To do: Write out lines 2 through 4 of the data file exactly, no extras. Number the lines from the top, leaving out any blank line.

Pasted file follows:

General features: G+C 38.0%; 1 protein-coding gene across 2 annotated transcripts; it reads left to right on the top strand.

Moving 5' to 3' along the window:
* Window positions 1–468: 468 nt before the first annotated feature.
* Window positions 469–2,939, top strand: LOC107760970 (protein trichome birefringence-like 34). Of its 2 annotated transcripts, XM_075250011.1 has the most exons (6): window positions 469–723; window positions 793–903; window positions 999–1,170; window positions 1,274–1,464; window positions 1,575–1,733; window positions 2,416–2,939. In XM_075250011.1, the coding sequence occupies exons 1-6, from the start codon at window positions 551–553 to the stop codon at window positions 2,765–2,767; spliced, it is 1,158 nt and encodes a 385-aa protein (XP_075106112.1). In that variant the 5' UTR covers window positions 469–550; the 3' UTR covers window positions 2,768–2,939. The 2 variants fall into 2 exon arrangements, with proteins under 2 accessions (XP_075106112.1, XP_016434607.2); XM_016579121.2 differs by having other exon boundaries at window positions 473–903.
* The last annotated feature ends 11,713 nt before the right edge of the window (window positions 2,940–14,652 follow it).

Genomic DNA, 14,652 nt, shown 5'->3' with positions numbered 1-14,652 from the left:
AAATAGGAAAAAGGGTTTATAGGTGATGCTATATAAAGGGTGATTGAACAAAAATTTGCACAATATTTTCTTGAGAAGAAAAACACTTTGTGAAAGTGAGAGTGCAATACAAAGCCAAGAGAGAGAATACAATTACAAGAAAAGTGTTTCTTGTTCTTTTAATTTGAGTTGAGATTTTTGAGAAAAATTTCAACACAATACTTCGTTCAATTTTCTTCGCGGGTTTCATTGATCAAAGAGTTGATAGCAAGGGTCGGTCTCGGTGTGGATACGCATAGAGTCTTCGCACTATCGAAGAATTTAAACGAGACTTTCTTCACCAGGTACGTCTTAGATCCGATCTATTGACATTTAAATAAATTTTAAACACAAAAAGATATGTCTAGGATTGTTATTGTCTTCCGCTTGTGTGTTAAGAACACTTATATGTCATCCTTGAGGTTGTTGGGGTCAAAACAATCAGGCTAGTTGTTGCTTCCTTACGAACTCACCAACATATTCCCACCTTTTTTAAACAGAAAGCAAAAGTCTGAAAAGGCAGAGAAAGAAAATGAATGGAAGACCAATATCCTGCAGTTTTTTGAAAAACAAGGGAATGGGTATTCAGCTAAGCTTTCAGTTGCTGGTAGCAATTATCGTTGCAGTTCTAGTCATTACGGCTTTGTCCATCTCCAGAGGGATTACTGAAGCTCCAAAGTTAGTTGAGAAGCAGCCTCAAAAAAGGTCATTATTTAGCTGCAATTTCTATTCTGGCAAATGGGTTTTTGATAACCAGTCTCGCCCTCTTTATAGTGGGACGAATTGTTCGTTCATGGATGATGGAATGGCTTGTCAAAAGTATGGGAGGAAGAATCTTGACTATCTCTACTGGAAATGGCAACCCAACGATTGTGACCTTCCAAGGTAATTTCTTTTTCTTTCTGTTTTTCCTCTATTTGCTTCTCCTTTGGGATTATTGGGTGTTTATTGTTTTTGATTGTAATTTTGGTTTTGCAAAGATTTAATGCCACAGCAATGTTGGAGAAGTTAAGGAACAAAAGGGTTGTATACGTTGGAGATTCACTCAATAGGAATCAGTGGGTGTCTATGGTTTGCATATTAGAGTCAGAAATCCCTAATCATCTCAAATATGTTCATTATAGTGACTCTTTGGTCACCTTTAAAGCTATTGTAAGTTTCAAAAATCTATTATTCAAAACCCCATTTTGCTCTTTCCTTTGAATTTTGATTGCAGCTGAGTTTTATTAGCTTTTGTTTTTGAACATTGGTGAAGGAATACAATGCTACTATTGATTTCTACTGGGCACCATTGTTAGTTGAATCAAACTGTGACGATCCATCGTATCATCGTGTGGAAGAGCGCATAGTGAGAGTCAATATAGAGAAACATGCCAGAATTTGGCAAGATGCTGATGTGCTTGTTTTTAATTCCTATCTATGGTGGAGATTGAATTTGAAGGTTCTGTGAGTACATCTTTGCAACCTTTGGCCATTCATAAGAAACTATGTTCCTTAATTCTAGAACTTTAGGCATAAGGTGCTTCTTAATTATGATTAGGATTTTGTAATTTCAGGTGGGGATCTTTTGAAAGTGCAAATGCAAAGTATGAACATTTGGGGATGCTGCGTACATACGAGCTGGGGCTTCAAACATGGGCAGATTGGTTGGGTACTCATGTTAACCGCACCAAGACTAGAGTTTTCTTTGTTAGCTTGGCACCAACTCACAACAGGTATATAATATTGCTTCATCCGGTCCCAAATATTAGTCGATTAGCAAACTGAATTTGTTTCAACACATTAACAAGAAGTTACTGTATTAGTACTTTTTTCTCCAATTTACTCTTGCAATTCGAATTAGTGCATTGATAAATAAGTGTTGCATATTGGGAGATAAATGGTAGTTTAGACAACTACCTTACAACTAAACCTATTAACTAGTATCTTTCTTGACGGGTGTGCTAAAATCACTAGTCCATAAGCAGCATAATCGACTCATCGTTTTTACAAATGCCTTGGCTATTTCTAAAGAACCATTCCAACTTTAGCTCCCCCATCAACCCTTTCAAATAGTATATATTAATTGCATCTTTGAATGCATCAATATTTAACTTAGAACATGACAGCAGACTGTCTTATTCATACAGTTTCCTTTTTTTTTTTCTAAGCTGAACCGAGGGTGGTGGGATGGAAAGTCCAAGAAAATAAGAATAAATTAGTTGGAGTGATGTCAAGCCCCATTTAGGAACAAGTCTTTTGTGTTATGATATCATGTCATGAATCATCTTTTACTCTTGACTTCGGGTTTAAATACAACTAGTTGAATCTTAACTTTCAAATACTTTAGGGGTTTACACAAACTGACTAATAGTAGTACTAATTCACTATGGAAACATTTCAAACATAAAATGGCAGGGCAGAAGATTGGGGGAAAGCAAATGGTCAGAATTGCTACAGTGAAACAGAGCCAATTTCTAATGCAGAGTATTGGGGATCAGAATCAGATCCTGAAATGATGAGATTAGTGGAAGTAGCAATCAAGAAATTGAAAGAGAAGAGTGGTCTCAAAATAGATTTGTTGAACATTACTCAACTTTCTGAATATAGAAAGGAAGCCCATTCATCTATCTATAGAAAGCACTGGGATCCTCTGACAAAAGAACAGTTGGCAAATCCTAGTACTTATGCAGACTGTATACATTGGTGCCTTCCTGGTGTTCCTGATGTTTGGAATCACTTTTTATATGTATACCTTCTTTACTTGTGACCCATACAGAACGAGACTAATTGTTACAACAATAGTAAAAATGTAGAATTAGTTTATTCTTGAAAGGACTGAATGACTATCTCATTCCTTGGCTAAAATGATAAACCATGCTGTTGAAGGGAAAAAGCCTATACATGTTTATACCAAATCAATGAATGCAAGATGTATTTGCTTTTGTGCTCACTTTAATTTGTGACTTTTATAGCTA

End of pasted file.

Moving 5' to 3' along the window:
* Window positions 1–468: 468 nt before the first annotated feature.
* Window positions 469–2,939, top strand: LOC107760970 (protein trichome birefringence-like 34). Of its 2 annotated transcripts, XM_075250011.1 has the most exons (6): window positions 469–723; window positions 793–903; window positions 999–1,170; window positions 1,274–1,464; window positions 1,575–1,733; window positions 2,416–2,939. In XM_075250011.1, the coding sequence occupies exons 1-6, from the start codon at window positions 551–553 to the stop codon at window positions 2,765–2,767; spliced, it is 1,158 nt and encodes a 385-aa protein (XP_075106112.1). In that variant the 5' UTR covers window positions 469–550; the 3' UTR covers window positions 2,768–2,939. The 2 variants fall into 2 exon arrangements, with proteins under 2 accessions (XP_075106112.1, XP_016434607.2); XM_016579121.2 differs by having other exon boundaries at window positions 473–903.